At the same time, Mr. McCoy and other county executives are terrified that if the virus continues to spread, it could force Mr. Cuomo’s hand to reinstate his March 22 “On Pause” order.
“We can’t do another shutdown,” said Mr. McCoy, citing worries about issues like domestic violence, child neglect and substance abuse. “But we can’t do our job if people aren’t cooperating with us.”
Mr. Cuomo has been warning about a possible resurgence of the virus for months and has pressed local officials to enforce virus-related restrictions.
But many county officials say they are dealing with their own mounting problems, including understaffing and early retirements, lack of resources and residents who are increasingly reluctant to abide restrictions.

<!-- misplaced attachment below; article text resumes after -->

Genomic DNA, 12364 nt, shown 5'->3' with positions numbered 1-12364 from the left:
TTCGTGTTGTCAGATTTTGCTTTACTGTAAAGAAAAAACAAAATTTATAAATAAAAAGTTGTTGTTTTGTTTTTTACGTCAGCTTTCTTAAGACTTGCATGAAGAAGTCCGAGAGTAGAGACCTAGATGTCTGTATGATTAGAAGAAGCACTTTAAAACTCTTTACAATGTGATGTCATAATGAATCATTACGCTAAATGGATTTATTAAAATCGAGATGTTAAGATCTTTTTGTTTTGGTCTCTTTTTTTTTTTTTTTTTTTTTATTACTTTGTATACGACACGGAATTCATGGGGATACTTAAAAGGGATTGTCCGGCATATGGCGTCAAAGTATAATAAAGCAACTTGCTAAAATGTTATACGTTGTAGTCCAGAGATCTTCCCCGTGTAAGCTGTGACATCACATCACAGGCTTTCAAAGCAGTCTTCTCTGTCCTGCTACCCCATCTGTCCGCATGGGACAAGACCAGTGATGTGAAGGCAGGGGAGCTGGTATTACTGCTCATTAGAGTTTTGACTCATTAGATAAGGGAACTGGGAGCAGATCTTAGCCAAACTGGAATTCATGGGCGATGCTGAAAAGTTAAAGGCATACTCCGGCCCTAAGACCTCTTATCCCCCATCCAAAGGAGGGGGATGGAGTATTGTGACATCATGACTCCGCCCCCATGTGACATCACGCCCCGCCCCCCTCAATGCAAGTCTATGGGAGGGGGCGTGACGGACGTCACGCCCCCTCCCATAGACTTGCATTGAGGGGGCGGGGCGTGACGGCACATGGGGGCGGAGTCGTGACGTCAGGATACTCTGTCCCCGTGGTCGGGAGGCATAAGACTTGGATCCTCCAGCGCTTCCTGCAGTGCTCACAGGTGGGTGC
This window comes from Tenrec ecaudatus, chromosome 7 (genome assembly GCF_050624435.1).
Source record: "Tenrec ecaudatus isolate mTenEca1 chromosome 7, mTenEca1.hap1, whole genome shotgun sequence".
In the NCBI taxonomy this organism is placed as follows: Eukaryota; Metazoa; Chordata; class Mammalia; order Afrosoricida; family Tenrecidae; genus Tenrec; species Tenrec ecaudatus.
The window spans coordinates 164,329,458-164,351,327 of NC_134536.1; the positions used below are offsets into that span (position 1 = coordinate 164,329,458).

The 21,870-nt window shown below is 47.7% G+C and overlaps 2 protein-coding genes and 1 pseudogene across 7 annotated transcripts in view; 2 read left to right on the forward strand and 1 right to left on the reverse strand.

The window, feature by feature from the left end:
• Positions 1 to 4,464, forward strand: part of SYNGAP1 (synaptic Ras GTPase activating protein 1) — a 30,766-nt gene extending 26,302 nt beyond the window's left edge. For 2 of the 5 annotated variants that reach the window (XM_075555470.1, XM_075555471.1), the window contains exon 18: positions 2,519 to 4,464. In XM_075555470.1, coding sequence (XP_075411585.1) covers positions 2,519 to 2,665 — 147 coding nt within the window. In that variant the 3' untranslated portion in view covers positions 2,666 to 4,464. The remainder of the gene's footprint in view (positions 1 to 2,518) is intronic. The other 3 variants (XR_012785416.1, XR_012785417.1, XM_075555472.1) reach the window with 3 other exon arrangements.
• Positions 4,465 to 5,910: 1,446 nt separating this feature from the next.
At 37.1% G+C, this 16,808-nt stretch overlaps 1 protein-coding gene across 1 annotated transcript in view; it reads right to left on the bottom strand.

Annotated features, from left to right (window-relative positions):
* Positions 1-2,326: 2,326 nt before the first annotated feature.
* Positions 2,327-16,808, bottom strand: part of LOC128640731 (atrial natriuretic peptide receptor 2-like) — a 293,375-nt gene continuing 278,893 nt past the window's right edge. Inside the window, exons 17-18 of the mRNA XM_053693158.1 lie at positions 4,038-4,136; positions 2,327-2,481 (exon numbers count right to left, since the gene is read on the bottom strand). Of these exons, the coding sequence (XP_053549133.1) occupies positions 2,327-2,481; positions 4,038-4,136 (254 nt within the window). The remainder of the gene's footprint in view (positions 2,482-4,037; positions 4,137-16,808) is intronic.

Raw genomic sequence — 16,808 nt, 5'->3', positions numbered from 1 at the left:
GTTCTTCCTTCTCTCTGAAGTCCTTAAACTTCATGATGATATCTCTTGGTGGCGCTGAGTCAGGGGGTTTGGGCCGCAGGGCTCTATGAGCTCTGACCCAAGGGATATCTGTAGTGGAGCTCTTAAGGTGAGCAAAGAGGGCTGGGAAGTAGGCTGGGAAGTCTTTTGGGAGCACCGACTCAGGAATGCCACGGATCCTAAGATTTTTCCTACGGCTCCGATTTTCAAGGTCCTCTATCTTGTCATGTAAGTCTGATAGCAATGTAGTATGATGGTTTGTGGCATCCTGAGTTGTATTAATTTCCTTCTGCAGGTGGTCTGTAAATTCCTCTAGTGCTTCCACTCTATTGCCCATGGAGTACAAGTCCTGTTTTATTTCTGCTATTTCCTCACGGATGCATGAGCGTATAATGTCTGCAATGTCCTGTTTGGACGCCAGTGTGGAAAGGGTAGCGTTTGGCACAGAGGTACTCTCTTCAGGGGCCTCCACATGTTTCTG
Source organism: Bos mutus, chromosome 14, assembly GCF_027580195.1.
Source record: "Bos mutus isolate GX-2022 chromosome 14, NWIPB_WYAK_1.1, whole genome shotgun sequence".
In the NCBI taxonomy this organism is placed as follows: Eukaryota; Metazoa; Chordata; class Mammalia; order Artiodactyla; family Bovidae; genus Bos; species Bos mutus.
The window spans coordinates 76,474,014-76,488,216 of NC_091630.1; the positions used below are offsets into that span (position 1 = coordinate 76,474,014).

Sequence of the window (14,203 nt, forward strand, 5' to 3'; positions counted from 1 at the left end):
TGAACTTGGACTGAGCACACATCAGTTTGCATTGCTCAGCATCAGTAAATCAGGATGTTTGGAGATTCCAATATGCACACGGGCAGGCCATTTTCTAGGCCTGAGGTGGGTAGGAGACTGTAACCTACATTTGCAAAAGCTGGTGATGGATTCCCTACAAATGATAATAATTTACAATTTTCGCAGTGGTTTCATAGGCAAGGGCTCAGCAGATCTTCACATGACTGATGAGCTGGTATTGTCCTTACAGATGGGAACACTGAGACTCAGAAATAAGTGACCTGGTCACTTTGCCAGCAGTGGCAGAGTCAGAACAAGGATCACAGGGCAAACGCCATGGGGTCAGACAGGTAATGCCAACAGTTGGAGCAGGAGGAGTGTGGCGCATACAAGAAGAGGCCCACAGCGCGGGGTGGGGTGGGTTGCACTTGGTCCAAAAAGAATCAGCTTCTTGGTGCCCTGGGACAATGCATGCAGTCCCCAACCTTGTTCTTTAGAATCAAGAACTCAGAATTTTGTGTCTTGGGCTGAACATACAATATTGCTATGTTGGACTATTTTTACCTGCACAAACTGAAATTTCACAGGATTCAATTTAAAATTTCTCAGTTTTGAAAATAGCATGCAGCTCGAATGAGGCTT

“A lot of these things we know how to do, but the scale of it is absolutely unsustainable,” said Jason T. Garnar, the county executive in Broome County, where a hot spot emerged last month. “A lot of my employees are getting burned out.”
Some public health experts agree that the “case-based interventions” that Mr. Cuomo is recommending are preferable to broader shutdowns, citing ancillary damage to the economy, public morale and education, as well as surges in social ills.
“We know they work, but they work like a sledgehammer,” said Dr. Jennifer Nuzzo, a senior scholar at the Johns Hopkins Center for Health Security.
Still, the recent surge has given urgency to calls to not repeat the mistakes of last spring.
“I don’t think we need a full lockdown; on the other hand, I do think we need action,” said Dr. Wafaa El-Sadr, a professor of epidemiology and medicine at Columbia University, noting that political leaders had been suggesting for weeks that they are considering new restrictions. “I always say if you think you need to do something, it probably means you need to do it.”
Joseph Goldstein and Emma G. Fitzsimmons contributed reporting